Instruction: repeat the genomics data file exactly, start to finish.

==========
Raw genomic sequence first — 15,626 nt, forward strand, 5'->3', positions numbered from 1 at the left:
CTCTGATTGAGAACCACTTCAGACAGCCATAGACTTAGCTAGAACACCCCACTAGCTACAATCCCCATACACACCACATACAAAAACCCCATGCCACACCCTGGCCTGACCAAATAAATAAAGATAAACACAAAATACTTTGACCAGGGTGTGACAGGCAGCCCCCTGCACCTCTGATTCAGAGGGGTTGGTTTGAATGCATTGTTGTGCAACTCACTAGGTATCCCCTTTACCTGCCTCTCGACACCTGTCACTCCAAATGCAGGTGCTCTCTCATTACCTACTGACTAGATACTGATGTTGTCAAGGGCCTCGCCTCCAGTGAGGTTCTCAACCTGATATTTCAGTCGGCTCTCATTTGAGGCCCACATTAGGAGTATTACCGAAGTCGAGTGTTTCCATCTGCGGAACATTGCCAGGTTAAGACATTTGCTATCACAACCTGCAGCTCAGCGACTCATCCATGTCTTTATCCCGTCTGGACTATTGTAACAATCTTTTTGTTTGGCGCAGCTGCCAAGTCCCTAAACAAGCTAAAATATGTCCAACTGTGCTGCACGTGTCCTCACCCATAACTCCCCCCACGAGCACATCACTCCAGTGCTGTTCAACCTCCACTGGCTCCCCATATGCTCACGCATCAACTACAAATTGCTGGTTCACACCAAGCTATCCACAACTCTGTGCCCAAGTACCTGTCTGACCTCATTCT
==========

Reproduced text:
Raw genomic sequence first — 15,626 nt, forward strand, 5'->3', positions numbered from 1 at the left:
CTCTGATTGAGAACCACTTCAGACAGCCATAGACTTAGCTAGAACACCCCACTAGCTACAATCCCCATACACACCACATACAAAAACCCCATGCCACACCCTGGCCTGACCAAATAAATAAAGATAAACACAAAATACTTTGACCAGGGTGTGACAGGCAGCCCCCTGCACCTCTGATTCAGAGGGGTTGGTTTGAATGCATTGTTGTGCAACTCACTAGGTATCCCCTTTACCTGCCTCTCGACACCTGTCACTCCAAATGCAGGTGCTCTCTCATTACCTACTGACTAGATACTGATGTTGTCAAGGGCCTCGCCTCCAGTGAGGTTCTCAACCTGATATTTCAGTCGGCTCTCATTTGAGGCCCACATTAGGAGTATTACCGAAGTCGAGTGTTTCCATCTGCGGAACATTGCCAGGTTAAGACATTTGCTATCACAACCTGCAGCTCAGCGACTCATCCATGTCTTTATCCCGTCTGGACTATTGTAACAATCTTTTTGTTTGGCGCAGCTGCCAAGTCCCTAAACAAGCTAAAATATGTCCAACTGTGCTGCACGTGTCCTCACCCATAACTCCCCCCACGAGCACATCACTCCAGTGCTGTTCAACCTCCACTGGCTCCCCATATGCTCACGCATCAACTACAAATTGCTGGTTCACACCAAGCTATCCACAACTCTGTGCCCAAGTACCTGTCTGACCTCATTCT